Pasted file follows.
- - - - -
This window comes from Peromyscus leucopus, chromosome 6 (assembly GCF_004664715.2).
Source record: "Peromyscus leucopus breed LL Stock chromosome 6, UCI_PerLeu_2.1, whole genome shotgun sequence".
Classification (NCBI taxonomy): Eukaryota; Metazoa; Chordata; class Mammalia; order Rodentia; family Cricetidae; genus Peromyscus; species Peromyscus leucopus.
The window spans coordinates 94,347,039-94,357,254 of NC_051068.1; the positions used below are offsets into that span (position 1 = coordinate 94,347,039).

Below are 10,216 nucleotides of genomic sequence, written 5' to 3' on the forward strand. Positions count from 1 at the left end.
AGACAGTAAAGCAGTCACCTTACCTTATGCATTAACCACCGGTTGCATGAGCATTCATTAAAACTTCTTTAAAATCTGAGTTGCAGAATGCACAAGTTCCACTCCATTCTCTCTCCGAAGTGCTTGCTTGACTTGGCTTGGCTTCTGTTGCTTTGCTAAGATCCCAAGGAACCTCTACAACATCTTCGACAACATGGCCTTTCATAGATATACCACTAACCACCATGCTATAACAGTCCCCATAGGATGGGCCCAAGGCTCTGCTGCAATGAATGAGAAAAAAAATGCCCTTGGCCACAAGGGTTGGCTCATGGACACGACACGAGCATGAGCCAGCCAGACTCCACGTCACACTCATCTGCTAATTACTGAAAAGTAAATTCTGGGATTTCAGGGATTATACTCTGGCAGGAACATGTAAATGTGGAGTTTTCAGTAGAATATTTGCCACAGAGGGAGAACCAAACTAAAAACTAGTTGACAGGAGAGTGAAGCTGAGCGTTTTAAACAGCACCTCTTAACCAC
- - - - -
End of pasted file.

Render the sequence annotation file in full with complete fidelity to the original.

This window comes from Peromyscus leucopus, chromosome 6 (assembly GCF_004664715.2).
Source record: "Peromyscus leucopus breed LL Stock chromosome 6, UCI_PerLeu_2.1, whole genome shotgun sequence".
Classification (NCBI taxonomy): Eukaryota; Metazoa; Chordata; class Mammalia; order Rodentia; family Cricetidae; genus Peromyscus; species Peromyscus leucopus.
The window spans coordinates 94,347,039-94,357,254 of NC_051068.1; the positions used below are offsets into that span (position 1 = coordinate 94,347,039).

Below are 10,216 nucleotides of genomic sequence, written 5' to 3' on the forward strand. Positions count from 1 at the left end.
AGACAGTAAAGCAGTCACCTTACCTTATGCATTAACCACCGGTTGCATGAGCATTCATTAAAACTTCTTTAAAATCTGAGTTGCAGAATGCACAAGTTCCACTCCATTCTCTCTCCGAAGTGCTTGCTTGACTTGGCTTGGCTTCTGTTGCTTTGCTAAGATCCCAAGGAACCTCTACAACATCTTCGACAACATGGCCTTTCATAGATATACCACTAACCACCATGCTATAACAGTCCCCATAGGATGGGCCCAAGGCTCTGCTGCAATGAATGAGAAAAAAAATGCCCTTGGCCACAAGGGTTGGCTCATGGACACGACACGAGCATGAGCCAGCCAGACTCCACGTCACACTCATCTGCTAATTACTGAAAAGTAAATTCTGGGATTTCAGGGATTATACTCTGGCAGGAACATGTAAATGTGGAGTTTTCAGTAGAATATTTGCCACAGAGGGAGAACCAAACTAAAAACTAGTTGACAGGAGAGTGAAGCTGAGCGTTTTAAACAGCACCTCTTAACCAC